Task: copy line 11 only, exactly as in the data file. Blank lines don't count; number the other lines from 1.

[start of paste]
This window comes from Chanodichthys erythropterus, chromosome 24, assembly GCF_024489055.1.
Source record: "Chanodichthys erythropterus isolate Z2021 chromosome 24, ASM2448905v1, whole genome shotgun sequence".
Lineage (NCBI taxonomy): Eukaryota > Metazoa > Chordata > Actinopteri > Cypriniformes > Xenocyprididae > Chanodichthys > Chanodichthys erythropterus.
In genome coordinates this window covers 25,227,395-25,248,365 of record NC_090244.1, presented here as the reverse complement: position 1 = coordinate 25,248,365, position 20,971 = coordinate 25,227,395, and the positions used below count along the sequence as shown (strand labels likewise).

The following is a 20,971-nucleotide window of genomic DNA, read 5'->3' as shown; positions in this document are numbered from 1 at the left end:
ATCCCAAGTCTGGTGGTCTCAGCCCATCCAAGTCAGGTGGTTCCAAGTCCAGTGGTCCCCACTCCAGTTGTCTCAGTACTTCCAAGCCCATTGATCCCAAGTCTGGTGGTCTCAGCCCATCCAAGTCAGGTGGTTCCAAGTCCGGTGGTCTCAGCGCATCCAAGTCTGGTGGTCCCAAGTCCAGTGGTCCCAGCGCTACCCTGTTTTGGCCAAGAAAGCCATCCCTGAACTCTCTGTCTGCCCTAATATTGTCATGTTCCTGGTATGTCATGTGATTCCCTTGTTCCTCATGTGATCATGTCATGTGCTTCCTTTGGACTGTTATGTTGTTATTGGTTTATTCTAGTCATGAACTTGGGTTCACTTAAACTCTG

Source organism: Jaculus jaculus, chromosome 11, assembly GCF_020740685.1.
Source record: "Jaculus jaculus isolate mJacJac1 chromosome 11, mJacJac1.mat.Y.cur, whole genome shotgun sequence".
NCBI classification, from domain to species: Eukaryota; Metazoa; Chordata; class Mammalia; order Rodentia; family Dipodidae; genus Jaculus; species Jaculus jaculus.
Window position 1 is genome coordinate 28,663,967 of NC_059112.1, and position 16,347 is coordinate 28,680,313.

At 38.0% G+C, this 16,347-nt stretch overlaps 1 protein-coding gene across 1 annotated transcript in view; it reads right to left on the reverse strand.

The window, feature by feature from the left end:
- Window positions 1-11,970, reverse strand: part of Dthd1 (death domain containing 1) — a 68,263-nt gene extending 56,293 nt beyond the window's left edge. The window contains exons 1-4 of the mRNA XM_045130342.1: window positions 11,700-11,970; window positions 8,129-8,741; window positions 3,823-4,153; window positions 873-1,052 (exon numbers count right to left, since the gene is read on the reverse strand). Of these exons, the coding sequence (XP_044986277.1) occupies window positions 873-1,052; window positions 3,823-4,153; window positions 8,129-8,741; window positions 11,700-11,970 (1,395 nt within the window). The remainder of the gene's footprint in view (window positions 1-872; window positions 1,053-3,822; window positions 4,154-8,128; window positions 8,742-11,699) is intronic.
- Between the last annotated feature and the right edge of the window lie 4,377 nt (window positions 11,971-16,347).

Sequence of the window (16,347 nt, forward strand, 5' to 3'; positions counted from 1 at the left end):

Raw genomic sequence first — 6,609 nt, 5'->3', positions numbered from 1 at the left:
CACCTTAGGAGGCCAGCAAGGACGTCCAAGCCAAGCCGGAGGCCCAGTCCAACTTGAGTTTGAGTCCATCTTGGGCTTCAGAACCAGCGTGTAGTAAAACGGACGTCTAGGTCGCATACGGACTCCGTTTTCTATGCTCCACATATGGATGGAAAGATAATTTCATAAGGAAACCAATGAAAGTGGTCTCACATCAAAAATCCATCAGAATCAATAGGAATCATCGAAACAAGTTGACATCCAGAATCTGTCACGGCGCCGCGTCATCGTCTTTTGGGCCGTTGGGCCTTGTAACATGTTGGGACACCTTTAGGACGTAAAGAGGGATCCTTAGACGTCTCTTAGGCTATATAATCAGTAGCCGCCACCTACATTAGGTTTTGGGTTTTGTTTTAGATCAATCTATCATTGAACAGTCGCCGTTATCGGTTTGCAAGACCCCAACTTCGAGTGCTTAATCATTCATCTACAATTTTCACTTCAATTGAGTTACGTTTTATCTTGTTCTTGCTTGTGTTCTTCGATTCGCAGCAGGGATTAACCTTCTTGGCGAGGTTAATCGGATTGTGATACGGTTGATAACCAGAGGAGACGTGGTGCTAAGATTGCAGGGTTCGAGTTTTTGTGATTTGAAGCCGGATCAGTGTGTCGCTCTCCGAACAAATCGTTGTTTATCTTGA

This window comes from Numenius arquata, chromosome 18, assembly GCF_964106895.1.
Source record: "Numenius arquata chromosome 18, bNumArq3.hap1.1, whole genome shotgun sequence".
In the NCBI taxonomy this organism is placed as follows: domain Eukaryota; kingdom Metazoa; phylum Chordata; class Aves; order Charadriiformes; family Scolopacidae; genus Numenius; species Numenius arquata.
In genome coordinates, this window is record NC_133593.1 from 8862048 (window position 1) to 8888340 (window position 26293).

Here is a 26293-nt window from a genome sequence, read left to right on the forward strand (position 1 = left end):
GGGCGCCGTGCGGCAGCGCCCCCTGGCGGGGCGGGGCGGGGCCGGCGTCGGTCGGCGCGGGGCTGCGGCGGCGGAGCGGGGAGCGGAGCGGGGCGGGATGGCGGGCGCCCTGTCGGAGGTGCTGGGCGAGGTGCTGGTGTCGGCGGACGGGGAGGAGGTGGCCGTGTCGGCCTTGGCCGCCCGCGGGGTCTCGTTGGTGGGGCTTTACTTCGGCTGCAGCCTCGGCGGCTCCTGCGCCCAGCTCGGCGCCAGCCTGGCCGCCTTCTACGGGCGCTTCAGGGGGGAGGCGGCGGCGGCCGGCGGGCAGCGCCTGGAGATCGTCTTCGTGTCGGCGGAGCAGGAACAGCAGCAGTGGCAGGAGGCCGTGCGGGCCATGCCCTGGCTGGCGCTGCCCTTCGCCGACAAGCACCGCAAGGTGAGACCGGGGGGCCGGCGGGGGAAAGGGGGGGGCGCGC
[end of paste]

At 38.0% G+C, this 16,347-nt stretch overlaps 1 protein-coding gene across 1 annotated transcript in view; it reads right to left on the reverse strand.